Skip to main content
ARS Home » Midwest Area » Wooster, Ohio » Application Technology Research » Research » Research Project #436573

Research Project: Improving Nursery Profitability by Engineering Superior Substrates

Location: Application Technology Research

Project Number: 5082-21000-001-17-S
Project Type: Non-Assistance Cooperative Agreement

Start Date: Jun 1, 2019
End Date: May 31, 2021

Objective:
Determine if Douglas fir based bark substrates can be engineered using conventional components for specific functions: increase water and nutrient efficiency, decrease time to market, or decrease weed germination and establishment.

Approach:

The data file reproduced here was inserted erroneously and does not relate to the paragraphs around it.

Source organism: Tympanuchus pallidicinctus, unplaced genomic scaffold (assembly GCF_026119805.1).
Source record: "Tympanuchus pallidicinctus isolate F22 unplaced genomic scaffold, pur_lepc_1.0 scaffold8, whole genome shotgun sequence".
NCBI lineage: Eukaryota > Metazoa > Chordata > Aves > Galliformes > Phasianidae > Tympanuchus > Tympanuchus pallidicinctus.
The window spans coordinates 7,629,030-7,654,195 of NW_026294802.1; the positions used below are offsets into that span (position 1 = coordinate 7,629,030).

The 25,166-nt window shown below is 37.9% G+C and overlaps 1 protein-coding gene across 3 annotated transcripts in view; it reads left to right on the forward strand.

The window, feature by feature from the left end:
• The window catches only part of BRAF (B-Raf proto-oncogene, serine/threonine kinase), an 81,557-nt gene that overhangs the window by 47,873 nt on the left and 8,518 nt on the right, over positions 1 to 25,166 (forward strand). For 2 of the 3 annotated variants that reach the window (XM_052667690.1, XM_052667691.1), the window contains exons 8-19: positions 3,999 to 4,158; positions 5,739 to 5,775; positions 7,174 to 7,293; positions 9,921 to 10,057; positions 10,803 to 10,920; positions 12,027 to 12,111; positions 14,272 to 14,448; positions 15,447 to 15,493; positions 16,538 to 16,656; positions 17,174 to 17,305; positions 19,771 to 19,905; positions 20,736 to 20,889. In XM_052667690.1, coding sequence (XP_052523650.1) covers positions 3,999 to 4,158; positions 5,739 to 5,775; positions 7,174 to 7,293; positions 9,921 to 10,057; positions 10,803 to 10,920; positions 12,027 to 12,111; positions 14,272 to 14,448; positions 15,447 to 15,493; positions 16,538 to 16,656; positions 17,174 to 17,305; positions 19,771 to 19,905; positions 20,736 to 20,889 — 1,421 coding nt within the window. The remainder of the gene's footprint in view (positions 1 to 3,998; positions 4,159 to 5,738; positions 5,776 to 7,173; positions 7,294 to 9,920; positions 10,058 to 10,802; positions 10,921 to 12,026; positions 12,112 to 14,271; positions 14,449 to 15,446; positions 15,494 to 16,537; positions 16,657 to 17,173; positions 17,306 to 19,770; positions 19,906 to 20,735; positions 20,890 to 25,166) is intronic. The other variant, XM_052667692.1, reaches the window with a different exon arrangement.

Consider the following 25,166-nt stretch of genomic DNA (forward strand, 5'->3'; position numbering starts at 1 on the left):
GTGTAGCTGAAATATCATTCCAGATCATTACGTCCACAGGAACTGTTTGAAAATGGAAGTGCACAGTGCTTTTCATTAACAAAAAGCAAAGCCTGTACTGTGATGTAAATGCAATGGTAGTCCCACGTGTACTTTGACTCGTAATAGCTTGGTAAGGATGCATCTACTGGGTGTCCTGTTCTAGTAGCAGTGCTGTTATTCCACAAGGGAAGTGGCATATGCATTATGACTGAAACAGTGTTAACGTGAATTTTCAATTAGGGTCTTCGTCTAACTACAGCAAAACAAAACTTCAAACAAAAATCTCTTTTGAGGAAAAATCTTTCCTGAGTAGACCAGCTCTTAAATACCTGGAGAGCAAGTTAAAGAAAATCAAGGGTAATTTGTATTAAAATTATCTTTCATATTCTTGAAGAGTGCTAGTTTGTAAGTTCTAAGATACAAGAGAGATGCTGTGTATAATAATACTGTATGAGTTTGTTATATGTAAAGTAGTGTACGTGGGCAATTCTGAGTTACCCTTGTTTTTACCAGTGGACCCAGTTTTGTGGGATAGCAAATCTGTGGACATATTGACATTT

Pots will be set up in Oregon at two Willamette Valley nurseries and nutrition and weed establishment will be monitored. Three economically important ornamental crops selected by each nursery will be potted to fit into their respective unique production systems (e.g. 4” liner into 3 gal; 3 gal into 15 gal). At each site, approx. 600 liners will be potted into containers using 12 combinations of stratified substrates with controlled release fertilizer incorporated throughout, top-dressed, incorporated in only top strata, or subdressed. Pots with indigenous weed will be placed throughout the trial to provide weed pressure. Hydraulic properties of each substrate will be determined. Plant shoot and root growth as measured by growth index and dry mass will be compared to a control at the same experimental location and will be measured by the collaborator in the spring of 2020. Collaborator will also measure pour through pH and electrical conductivity monthly throughout the growing season of the study. Data will be appropriately analyzed with standard statistical software and compared to conventional substrates used at each respective site. Success will be determined by evaluating the (1) effect of stratified substrates and the (2) effect of fertilizer placement on crop growth and weed pressure. Success will be determined by evaluating the (1) effect of stratified substrates and the (2) effect of fertilizer placement on crop growth and weed pressure.